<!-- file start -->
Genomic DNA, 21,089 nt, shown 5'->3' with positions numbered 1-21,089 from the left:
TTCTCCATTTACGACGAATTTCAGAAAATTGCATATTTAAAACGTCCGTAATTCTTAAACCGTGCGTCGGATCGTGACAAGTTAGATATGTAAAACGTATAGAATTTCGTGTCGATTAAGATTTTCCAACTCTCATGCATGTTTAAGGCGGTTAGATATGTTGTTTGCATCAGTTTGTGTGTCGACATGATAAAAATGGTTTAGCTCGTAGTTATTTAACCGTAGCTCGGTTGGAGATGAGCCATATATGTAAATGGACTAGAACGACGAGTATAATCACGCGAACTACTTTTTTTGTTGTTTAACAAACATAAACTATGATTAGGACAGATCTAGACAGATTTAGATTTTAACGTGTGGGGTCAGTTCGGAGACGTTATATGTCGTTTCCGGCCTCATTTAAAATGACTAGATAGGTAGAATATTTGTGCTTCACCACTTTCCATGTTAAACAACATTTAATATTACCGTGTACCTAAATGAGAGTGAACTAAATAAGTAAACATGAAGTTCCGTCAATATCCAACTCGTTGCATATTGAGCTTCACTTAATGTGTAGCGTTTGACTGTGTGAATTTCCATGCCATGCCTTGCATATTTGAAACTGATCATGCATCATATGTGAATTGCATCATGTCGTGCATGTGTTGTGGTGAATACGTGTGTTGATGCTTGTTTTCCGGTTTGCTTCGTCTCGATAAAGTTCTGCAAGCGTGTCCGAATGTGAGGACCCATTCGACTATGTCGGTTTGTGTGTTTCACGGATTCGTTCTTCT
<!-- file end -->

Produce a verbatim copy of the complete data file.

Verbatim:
Genomic DNA, 21,089 nt, shown 5'->3' with positions numbered 1-21,089 from the left:
TTCTCCATTTACGACGAATTTCAGAAAATTGCATATTTAAAACGTCCGTAATTCTTAAACCGTGCGTCGGATCGTGACAAGTTAGATATGTAAAACGTATAGAATTTCGTGTCGATTAAGATTTTCCAACTCTCATGCATGTTTAAGGCGGTTAGATATGTTGTTTGCATCAGTTTGTGTGTCGACATGATAAAAATGGTTTAGCTCGTAGTTATTTAACCGTAGCTCGGTTGGAGATGAGCCATATATGTAAATGGACTAGAACGACGAGTATAATCACGCGAACTACTTTTTTTGTTGTTTAACAAACATAAACTATGATTAGGACAGATCTAGACAGATTTAGATTTTAACGTGTGGGGTCAGTTCGGAGACGTTATATGTCGTTTCCGGCCTCATTTAAAATGACTAGATAGGTAGAATATTTGTGCTTCACCACTTTCCATGTTAAACAACATTTAATATTACCGTGTACCTAAATGAGAGTGAACTAAATAAGTAAACATGAAGTTCCGTCAATATCCAACTCGTTGCATATTGAGCTTCACTTAATGTGTAGCGTTTGACTGTGTGAATTTCCATGCCATGCCTTGCATATTTGAAACTGATCATGCATCATATGTGAATTGCATCATGTCGTGCATGTGTTGTGGTGAATACGTGTGTTGATGCTTGTTTTCCGGTTTGCTTCGTCTCGATAAAGTTCTGCAAGCGTGTCCGAATGTGAGGACCCATTCGACTATGTCGGTTTGTGTGTTTCACGGATTCGTTCTTCT